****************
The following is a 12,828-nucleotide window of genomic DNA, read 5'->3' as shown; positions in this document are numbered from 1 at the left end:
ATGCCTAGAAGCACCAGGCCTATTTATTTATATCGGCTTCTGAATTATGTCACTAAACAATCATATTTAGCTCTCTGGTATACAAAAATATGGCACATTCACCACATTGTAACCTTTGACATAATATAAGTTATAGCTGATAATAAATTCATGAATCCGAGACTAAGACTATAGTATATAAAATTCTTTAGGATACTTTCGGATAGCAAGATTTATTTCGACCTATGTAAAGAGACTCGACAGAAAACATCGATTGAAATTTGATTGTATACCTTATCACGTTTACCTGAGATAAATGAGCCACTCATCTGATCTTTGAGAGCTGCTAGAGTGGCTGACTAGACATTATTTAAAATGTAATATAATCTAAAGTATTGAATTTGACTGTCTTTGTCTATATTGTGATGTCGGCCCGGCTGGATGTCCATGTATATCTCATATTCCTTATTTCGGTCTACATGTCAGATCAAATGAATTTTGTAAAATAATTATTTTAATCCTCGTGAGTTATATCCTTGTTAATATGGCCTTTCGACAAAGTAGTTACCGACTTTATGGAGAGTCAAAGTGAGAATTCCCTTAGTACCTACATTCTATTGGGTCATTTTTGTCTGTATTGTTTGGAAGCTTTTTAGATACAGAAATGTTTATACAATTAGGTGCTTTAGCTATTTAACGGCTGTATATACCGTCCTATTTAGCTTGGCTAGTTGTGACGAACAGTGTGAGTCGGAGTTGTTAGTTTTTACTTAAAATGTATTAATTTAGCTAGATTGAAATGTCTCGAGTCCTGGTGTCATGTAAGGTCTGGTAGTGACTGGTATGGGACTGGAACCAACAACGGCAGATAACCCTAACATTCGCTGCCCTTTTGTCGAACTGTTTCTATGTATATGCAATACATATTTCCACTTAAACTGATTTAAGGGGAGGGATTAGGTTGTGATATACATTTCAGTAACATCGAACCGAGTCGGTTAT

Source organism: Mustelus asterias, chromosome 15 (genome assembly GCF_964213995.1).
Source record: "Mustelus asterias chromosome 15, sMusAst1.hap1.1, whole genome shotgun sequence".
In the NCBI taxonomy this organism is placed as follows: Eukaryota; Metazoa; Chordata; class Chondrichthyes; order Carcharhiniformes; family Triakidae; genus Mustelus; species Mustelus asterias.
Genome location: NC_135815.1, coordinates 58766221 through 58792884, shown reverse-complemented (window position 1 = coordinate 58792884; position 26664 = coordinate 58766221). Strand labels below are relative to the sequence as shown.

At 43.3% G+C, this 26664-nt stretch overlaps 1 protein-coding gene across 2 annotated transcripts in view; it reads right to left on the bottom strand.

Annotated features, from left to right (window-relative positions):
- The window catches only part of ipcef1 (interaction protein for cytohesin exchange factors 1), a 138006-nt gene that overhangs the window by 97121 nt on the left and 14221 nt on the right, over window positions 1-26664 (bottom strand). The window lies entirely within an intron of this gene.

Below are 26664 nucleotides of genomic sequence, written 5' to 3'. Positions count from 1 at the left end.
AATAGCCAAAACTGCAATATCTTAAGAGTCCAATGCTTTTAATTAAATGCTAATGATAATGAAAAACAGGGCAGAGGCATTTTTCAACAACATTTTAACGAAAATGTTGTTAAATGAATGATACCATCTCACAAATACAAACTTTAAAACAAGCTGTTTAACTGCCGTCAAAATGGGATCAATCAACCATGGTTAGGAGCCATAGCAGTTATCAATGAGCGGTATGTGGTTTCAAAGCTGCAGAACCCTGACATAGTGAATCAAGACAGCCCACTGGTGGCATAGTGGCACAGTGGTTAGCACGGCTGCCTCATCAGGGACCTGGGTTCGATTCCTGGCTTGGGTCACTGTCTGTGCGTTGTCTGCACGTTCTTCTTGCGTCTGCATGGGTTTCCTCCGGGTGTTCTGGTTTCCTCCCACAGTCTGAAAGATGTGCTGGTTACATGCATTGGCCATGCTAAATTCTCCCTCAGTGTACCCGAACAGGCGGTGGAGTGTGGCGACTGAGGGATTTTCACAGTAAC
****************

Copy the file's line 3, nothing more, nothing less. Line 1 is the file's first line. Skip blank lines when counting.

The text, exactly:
Source organism: Mustelus asterias, chromosome 15 (genome assembly GCF_964213995.1).